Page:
Real estate franchise powerhouse Realogy Corp. said first quarter revenue was up 18 percent from a year ago, to $819 million, helping the company trim losses by 24 percent, to $197 million.

The company’s brokerages and franchises not only handled more "transaction sides" — representing a buyer or seller in a sale — but home prices in those transactions were up from a year ago, boosting commission revenue.

Transactions were up 11 percent at Realogy’s company-owned brokerages, to 52,532, and average home prices increased 17 percent, to $418,000. The company-owned brokerages, which are owned by NRT LLC and affiliated with Realogy franchise brands including Coldwell Banker, ERA and Sotheby’s International Realty, are focused on high-end markets.

Real estate franchise powerhouse Realogy Corp. said first quarter revenue was up 18 percent from a year ago, to $819 million, helping the company trim losses by 24 percent, to $197 million.

The company’s brokerages and franchises not only handled more "transaction sides" — representing a buyer or seller in a sale — but home prices in those transactions were up from a year ago, boosting commission revenue.

Transactions were up 11 percent at Realogy’s company-owned brokerages, to 52,532, and average home prices increased 17 percent, to $418,000. The company-owned brokerages, which are owned by NRT LLC and affiliated with Realogy franchise brands including Coldwell Banker, ERA and Sotheby’s International Realty, are focused on high-end markets.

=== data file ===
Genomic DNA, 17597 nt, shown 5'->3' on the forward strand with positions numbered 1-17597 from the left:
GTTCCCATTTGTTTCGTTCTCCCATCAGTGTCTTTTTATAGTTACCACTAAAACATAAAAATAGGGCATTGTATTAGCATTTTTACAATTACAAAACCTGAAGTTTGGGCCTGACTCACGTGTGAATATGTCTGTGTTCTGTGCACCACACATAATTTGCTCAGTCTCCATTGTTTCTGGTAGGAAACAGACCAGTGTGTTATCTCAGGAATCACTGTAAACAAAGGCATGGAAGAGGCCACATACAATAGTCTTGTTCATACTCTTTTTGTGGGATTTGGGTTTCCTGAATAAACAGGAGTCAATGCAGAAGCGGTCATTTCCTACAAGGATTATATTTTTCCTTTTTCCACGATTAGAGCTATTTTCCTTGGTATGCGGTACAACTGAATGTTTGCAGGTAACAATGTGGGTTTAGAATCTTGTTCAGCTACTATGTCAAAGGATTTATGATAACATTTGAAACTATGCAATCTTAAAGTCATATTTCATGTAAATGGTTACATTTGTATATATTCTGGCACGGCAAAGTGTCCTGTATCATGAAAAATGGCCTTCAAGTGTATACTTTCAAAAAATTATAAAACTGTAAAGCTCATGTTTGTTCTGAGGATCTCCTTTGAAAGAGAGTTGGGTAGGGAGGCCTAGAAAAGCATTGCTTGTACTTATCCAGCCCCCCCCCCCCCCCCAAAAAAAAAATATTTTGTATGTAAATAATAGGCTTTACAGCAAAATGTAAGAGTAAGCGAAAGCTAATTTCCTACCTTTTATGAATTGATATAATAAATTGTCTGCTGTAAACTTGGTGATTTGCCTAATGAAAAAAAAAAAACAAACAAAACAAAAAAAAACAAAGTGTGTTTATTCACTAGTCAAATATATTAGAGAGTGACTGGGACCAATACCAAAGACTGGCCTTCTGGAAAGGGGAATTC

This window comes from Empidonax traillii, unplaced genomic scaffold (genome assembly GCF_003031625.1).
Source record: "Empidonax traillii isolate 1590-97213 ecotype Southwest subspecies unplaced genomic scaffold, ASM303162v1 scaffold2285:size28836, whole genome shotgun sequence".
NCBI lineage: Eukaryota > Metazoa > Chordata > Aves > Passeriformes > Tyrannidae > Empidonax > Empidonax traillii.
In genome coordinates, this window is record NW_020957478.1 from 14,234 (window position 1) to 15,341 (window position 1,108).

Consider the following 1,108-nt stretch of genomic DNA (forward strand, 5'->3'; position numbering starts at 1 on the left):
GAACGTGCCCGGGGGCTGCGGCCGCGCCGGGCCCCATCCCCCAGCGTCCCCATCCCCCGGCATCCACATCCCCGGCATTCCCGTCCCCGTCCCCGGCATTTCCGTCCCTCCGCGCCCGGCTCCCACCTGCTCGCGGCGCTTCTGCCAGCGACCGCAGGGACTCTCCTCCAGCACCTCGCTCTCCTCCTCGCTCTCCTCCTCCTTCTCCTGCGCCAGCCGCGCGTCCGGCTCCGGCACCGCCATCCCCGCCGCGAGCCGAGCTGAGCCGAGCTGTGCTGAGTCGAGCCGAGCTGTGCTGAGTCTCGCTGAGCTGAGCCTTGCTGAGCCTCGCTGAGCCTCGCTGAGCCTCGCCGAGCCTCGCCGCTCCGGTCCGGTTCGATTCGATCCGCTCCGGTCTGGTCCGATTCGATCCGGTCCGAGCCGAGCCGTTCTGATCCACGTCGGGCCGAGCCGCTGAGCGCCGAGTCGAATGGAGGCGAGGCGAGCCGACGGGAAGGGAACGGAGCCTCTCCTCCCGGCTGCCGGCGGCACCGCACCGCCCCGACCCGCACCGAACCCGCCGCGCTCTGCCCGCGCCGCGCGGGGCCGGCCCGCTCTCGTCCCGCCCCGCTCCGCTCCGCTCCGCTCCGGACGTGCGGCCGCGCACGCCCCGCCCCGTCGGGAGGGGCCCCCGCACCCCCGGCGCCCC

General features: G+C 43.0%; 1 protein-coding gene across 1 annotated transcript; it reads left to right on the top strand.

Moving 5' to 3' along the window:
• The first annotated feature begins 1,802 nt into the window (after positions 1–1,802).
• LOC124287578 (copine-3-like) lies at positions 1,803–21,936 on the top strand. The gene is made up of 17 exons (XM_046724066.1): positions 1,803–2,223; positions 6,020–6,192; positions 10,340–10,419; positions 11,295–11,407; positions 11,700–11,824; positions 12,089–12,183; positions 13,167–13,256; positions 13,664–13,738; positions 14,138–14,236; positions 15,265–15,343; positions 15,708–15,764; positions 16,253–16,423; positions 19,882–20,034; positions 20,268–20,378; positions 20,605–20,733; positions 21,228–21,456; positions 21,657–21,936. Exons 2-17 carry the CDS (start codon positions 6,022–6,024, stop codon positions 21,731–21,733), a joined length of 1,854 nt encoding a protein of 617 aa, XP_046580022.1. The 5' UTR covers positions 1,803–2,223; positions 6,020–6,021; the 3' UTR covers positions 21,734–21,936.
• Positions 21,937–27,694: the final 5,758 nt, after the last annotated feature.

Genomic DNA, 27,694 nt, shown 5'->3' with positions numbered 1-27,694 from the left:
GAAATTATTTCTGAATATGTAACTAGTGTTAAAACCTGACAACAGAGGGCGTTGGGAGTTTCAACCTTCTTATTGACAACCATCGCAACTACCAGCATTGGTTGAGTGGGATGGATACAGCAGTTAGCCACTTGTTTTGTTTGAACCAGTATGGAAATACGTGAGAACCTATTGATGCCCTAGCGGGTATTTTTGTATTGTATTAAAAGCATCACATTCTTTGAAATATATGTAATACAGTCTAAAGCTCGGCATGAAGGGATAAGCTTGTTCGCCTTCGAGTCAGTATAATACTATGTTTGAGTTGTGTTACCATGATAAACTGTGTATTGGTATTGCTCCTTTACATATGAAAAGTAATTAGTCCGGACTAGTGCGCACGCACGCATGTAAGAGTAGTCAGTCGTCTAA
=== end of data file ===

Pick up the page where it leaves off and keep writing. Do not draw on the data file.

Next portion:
Homes priced at $750,000 or above represented 43 percent of sales for NRT brokerages, up from 35 percent a year ago. The share of bank-owned property (REO) sales dropped from 19 percent a year ago to 11 percent.

At brokerages that are affiliated with a Realogy brand but not owned by the company, transaction sides were up 8 percent from a year ago, to 193,340, and the average home price increased 3 percent, to $188,478. In addition to Coldwell Banker, ERA and Sotheby’s, brokerages in the Realogy Franchise Group are affiliated with brands including Better Homes and Gardens Real Estate, CENTURY 21, and ONCOR International.

In a statement, Realogy president and CEO Richard A. Smith said that the boost provided by the homebuyer tax credit should stretch into the second quarter, but the outlook for the second half of the year is less certain.

"The third and fourth quarters for housing remain somewhat uncertain as they will be driven by traditional macro factors such as job growth, consumer confidence, and from a micro-economic perspective, the dynamics of local markets," Smith said.

Although Realogy has been able to reduce losses from $1.9 billion in 2008 to $262 million last year (see story), the first $197 million first quarter loss suggests the debt-burdened company has a ways to go before it returns to profitablity.

Realogy was acquired by an affiliate of private equity firm Apollo Management LP in April 2007, a highly leveraged deal that left the company deep in debt. A debt restructuring completed in September gave the company additional breathing room from creditors (see story).

Realogy said it had $2.92 billion in senior secured debt at the end of March, up slightly from $2.89 billion at the end of the year. But with an increase in earnings before interest, taxes, depreciation and amortization (EBITDA), the company’s 4.51-to-1 senior secured debt ratio was down from 4.66-to-1 at the end of 2009 and well within the 5-to-1 maximum stipulated in agreements with creditors.

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